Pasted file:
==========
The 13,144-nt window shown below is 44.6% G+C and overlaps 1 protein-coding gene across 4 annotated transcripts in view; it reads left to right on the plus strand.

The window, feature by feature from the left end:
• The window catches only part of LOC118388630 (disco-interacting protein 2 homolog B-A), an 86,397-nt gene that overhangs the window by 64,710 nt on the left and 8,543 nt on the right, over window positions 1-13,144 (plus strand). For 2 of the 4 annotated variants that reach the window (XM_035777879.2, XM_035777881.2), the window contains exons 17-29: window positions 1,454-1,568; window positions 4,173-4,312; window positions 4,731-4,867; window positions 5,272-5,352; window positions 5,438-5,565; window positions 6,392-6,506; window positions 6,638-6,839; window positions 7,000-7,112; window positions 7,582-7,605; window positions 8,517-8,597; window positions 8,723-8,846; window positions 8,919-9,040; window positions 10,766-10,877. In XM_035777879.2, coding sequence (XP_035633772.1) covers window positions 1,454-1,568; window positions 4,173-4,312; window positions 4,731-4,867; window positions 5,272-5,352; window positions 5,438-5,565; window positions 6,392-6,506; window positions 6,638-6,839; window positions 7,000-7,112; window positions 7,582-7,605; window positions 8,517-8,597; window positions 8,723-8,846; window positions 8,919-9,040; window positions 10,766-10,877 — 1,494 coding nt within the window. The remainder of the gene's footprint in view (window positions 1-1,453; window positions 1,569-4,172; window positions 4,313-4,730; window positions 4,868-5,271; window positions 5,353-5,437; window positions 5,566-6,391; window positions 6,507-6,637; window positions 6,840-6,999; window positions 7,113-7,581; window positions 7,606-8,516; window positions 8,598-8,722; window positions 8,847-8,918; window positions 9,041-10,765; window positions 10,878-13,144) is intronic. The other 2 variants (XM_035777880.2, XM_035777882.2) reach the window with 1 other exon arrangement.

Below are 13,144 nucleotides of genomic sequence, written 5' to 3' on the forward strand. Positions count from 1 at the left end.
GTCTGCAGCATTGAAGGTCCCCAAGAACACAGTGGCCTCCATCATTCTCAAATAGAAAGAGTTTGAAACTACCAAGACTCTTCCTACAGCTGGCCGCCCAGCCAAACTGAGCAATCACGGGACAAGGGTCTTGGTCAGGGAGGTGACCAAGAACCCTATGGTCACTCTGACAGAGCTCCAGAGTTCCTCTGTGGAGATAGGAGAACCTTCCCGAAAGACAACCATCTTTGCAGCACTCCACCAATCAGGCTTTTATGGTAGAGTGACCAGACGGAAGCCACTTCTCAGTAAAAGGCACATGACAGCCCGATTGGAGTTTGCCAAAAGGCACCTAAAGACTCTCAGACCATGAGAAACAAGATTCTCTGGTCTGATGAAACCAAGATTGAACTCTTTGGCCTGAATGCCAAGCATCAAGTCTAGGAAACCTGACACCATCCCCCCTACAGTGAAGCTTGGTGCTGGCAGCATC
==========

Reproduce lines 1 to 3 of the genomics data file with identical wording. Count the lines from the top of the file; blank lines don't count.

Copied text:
The 13,144-nt window shown below is 44.6% G+C and overlaps 1 protein-coding gene across 4 annotated transcripts in view; it reads left to right on the plus strand.

The window, feature by feature from the left end:
• The window catches only part of LOC118388630 (disco-interacting protein 2 homolog B-A), an 86,397-nt gene that overhangs the window by 64,710 nt on the left and 8,543 nt on the right, over window positions 1-13,144 (plus strand). For 2 of the 4 annotated variants that reach the window (XM_035777879.2, XM_035777881.2), the window contains exons 17-29: window positions 1,454-1,568; window positions 4,173-4,312; window positions 4,731-4,867; window positions 5,272-5,352; window positions 5,438-5,565; window positions 6,392-6,506; window positions 6,638-6,839; window positions 7,000-7,112; window positions 7,582-7,605; window positions 8,517-8,597; window positions 8,723-8,846; window positions 8,919-9,040; window positions 10,766-10,877. In XM_035777879.2, coding sequence (XP_035633772.1) covers window positions 1,454-1,568; window positions 4,173-4,312; window positions 4,731-4,867; window positions 5,272-5,352; window positions 5,438-5,565; window positions 6,392-6,506; window positions 6,638-6,839; window positions 7,000-7,112; window positions 7,582-7,605; window positions 8,517-8,597; window positions 8,723-8,846; window positions 8,919-9,040; window positions 10,766-10,877 — 1,494 coding nt within the window. The remainder of the gene's footprint in view (window positions 1-1,453; window positions 1,569-4,172; window positions 4,313-4,730; window positions 4,868-5,271; window positions 5,353-5,437; window positions 5,566-6,391; window positions 6,507-6,637; window positions 6,840-6,999; window positions 7,113-7,581; window positions 7,606-8,516; window positions 8,598-8,722; window positions 8,847-8,918; window positions 9,041-10,765; window positions 10,878-13,144) is intronic. The other 2 variants (XM_035777880.2, XM_035777882.2) reach the window with 1 other exon arrangement.